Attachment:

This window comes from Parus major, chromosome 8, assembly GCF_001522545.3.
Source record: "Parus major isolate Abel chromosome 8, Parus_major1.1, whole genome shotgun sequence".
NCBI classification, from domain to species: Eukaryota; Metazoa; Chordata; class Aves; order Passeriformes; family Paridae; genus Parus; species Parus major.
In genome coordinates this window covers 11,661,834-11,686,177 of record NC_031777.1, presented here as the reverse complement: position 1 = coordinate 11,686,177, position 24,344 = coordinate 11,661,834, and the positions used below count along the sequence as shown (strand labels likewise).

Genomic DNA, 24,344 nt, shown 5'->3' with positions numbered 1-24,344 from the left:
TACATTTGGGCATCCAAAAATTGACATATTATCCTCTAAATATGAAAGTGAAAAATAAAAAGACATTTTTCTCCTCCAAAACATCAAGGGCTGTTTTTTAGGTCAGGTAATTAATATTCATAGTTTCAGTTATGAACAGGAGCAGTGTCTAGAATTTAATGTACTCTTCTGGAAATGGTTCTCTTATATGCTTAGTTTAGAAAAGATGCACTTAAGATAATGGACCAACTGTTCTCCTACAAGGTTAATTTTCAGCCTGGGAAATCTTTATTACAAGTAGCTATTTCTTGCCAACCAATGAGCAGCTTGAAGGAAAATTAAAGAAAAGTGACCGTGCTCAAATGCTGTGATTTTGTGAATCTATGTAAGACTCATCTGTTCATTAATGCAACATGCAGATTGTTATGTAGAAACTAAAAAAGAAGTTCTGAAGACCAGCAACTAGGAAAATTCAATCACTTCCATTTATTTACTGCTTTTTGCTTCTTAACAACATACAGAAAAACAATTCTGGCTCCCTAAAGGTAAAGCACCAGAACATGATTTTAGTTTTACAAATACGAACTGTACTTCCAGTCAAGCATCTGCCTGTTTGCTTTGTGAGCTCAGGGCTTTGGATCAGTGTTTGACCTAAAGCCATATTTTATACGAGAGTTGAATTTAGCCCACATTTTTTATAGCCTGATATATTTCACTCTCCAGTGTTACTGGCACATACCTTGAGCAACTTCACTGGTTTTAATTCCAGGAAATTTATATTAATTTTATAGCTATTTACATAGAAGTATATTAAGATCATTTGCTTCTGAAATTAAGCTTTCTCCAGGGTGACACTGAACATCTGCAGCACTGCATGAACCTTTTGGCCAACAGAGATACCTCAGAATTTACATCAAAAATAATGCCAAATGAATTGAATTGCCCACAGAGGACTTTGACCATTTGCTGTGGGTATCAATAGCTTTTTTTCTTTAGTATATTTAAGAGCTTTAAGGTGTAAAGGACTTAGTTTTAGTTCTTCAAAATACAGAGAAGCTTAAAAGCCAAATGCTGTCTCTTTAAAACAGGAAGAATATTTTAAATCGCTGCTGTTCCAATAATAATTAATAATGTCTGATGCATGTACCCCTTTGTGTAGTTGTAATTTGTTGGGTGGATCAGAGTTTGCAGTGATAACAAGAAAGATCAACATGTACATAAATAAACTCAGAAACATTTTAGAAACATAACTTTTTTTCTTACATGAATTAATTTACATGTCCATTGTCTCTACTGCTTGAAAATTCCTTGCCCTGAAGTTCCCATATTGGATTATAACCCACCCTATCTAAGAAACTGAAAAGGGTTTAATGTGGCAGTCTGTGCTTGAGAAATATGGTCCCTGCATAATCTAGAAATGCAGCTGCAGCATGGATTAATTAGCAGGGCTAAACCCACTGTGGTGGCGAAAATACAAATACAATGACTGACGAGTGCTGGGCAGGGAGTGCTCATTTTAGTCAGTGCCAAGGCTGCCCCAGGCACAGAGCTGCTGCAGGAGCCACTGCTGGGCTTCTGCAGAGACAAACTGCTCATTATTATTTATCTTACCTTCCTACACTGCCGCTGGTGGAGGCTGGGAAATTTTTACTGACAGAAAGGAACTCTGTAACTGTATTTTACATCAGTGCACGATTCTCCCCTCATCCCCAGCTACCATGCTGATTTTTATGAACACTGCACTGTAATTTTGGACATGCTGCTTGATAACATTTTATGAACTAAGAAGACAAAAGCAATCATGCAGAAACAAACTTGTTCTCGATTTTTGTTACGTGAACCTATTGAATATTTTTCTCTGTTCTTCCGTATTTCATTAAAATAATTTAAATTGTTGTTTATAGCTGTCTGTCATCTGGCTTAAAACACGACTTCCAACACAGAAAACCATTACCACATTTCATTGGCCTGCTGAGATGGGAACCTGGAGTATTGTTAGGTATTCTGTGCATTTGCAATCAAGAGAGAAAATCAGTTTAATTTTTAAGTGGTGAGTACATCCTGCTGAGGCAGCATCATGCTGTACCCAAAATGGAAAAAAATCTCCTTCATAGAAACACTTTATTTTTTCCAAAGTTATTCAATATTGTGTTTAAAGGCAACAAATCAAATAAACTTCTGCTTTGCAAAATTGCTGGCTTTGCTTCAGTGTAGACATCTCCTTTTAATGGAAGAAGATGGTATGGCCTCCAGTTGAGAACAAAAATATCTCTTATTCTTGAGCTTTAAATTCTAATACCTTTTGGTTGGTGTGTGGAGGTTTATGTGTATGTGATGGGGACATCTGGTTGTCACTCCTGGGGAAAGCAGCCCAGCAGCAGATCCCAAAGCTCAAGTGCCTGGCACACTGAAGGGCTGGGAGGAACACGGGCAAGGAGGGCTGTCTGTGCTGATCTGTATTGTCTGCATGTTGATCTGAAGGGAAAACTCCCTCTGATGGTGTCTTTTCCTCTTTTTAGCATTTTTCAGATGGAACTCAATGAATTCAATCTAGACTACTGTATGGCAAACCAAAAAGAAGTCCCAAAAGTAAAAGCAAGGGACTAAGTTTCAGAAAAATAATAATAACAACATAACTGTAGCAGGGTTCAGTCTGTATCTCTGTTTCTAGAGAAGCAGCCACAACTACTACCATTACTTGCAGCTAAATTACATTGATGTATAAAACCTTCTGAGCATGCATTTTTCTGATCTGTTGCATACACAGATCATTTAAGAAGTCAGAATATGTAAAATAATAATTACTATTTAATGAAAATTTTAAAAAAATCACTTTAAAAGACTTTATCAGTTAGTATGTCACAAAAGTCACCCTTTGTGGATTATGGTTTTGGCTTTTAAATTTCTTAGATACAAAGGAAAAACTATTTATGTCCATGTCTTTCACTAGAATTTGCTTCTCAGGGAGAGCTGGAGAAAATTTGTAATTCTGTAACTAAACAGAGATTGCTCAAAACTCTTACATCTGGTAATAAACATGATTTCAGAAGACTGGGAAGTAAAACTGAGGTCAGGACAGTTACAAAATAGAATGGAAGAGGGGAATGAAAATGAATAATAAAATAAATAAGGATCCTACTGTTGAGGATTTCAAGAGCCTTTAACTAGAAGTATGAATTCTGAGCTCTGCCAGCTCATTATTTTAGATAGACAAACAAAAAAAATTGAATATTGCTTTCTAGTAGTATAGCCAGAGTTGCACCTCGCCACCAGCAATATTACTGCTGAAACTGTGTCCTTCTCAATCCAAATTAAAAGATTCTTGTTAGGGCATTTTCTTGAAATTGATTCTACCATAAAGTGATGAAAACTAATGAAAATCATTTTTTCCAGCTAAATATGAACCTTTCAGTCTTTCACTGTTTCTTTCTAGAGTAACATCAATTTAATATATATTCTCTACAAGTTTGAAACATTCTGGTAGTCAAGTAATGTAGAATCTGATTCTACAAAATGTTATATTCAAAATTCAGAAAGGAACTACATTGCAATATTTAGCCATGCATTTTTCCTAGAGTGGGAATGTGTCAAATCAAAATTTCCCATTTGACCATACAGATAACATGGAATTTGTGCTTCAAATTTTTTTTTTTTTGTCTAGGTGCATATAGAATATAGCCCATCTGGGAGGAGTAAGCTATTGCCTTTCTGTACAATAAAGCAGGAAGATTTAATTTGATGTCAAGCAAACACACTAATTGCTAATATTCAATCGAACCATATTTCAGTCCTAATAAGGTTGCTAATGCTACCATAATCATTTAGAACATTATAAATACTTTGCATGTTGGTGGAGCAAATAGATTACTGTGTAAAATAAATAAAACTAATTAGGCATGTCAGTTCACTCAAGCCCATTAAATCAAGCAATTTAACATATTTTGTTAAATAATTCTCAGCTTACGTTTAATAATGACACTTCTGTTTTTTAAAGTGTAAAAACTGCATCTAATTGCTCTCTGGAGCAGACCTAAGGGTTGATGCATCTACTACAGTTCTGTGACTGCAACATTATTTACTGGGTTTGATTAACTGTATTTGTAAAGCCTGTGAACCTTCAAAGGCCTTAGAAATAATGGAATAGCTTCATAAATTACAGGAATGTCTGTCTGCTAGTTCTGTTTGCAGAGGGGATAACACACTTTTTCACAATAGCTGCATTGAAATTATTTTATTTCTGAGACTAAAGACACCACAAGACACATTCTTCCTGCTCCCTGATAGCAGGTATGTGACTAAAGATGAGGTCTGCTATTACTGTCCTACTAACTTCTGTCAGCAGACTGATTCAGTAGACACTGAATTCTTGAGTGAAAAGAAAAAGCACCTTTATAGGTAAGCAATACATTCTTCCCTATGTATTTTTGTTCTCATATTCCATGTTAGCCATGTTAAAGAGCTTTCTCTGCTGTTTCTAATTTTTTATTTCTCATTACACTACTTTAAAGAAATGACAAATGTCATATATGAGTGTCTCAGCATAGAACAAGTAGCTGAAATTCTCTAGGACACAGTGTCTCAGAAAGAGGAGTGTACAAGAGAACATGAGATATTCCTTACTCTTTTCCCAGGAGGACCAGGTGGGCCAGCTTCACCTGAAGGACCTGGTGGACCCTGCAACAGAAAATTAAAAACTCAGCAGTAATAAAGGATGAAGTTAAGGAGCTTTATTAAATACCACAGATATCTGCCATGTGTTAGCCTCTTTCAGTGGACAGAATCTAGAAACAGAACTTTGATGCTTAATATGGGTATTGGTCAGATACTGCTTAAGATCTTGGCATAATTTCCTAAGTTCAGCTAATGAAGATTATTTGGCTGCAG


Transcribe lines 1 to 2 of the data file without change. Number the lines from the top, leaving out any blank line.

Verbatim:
This window comes from Parus major, chromosome 8, assembly GCF_001522545.3.
Source record: "Parus major isolate Abel chromosome 8, Parus_major1.1, whole genome shotgun sequence".